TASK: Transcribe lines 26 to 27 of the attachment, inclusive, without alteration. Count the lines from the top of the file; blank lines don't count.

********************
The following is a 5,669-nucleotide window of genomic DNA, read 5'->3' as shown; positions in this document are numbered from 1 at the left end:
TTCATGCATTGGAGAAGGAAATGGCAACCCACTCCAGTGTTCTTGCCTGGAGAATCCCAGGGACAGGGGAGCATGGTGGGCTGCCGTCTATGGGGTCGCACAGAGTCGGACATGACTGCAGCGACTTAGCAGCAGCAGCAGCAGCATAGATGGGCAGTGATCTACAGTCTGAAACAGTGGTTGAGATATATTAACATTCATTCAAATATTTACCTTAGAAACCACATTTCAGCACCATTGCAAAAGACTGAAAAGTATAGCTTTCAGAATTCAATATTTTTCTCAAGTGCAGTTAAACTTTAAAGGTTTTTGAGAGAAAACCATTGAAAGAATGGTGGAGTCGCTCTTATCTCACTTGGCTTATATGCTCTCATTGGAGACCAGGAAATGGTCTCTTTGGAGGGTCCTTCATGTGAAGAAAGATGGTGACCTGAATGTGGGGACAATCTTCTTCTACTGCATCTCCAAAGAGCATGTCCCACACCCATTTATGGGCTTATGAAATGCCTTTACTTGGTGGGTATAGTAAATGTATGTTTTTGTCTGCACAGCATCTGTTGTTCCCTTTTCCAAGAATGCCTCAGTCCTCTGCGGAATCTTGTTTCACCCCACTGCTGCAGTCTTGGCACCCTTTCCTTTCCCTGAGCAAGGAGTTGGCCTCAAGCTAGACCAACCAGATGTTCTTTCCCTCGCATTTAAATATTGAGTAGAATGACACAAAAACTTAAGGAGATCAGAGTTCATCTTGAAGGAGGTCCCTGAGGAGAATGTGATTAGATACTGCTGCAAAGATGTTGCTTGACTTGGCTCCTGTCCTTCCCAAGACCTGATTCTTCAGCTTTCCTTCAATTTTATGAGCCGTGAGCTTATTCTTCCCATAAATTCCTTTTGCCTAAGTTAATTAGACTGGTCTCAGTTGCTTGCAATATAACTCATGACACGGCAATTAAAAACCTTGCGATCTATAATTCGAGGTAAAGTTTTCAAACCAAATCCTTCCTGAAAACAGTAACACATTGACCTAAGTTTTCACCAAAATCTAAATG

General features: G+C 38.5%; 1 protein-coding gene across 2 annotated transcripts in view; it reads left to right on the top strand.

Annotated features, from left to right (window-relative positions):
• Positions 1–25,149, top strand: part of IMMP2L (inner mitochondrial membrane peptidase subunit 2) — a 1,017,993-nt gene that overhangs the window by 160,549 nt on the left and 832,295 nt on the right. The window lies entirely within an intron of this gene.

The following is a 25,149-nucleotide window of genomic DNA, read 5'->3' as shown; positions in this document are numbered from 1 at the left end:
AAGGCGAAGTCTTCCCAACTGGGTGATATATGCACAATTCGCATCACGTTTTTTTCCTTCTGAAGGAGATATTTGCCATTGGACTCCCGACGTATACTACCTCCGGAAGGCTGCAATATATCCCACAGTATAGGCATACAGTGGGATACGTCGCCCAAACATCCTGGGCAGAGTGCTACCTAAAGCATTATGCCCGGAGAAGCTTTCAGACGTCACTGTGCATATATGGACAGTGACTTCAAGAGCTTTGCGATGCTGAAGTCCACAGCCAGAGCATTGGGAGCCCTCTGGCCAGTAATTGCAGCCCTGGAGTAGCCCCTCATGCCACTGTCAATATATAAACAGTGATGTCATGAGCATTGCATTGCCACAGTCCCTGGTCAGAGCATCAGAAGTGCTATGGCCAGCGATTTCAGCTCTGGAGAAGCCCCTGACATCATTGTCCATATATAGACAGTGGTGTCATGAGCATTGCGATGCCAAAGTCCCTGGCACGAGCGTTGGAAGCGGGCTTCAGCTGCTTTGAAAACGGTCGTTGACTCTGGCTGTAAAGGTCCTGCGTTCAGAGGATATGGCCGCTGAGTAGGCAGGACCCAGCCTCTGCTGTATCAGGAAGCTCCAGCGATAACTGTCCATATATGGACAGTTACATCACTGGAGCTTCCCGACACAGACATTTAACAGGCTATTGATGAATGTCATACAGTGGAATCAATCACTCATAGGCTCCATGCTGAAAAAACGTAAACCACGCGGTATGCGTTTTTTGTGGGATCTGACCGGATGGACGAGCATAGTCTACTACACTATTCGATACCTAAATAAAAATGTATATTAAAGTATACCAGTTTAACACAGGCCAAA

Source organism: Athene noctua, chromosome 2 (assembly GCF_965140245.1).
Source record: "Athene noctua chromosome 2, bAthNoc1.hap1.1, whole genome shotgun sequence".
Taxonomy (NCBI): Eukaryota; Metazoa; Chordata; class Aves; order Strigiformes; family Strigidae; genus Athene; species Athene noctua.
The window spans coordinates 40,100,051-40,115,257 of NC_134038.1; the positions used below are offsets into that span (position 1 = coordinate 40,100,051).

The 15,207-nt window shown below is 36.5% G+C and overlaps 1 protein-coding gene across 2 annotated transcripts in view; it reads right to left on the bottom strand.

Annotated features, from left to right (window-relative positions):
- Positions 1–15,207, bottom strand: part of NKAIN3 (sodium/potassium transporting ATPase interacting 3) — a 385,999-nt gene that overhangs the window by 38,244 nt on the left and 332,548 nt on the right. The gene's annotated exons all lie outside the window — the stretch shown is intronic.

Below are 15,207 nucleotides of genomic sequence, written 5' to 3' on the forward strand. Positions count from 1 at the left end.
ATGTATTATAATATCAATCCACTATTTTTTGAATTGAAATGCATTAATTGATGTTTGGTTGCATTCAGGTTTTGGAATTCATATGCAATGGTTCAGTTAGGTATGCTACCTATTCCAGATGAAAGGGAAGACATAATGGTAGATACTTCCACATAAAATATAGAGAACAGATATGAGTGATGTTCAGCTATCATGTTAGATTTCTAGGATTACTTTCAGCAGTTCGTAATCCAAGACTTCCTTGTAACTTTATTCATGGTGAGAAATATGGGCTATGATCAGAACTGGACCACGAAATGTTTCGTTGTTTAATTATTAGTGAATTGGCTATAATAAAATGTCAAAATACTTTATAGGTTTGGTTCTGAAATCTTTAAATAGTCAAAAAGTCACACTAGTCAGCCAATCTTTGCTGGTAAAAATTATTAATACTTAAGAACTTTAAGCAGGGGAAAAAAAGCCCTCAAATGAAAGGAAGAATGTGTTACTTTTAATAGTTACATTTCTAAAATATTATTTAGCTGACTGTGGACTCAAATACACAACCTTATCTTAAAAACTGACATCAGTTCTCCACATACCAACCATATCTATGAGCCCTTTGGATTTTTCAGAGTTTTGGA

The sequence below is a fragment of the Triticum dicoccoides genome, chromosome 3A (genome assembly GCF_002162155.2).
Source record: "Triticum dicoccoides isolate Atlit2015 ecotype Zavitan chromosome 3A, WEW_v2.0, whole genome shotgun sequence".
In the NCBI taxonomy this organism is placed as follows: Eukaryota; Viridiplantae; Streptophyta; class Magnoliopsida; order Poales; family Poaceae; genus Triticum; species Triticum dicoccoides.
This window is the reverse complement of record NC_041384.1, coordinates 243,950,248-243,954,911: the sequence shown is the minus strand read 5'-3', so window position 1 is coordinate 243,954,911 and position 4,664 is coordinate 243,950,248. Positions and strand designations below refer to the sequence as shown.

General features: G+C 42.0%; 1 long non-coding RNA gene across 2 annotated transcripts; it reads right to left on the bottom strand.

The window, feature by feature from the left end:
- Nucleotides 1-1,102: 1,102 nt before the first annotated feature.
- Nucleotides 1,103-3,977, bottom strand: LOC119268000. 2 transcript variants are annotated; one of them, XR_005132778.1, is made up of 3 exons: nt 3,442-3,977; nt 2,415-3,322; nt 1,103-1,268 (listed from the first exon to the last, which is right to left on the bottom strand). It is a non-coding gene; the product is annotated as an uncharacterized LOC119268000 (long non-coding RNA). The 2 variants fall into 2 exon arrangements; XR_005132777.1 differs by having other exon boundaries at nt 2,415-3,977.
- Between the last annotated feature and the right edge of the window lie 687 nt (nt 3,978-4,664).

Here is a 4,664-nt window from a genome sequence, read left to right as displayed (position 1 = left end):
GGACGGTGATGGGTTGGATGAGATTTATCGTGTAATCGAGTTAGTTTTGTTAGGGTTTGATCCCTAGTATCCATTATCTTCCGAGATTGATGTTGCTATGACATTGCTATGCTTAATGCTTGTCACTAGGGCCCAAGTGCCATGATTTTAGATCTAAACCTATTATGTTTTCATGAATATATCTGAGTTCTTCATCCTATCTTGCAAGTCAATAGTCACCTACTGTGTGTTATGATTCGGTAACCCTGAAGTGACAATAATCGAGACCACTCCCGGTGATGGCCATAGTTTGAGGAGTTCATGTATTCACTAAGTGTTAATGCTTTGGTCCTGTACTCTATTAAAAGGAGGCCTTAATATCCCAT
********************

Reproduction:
Here is a 4,664-nt window from a genome sequence, read left to right as displayed (position 1 = left end):
GGACGGTGATGGGTTGGATGAGATTTATCGTGTAATCGAGTTAGTTTTGTTAGGGTTTGATCCCTAGTATCCATTATCTTCCGAGATTGATGTTGCTATGACATTGCTATGCTTAATGCTTGTCACTAGGGCCCAAGTGCCATGATTTTAGATCTAAACCTATTATGTTTTCATGAATATATCTGAGTTCTTCATCCTATCTTGCAAGTCAATAGTCACCTACTGTGTGTTATGATTCGGTAACCCTGAAGTGACAATAATCGAGACCACTCCCGGTGATGGCCATAGTTTGAGGAGTTCATGTATTCACTAAGTGTTAATGCTTTGGTCCTGTACTCTATTAAAAGGAGGCCTTAATATCCCAT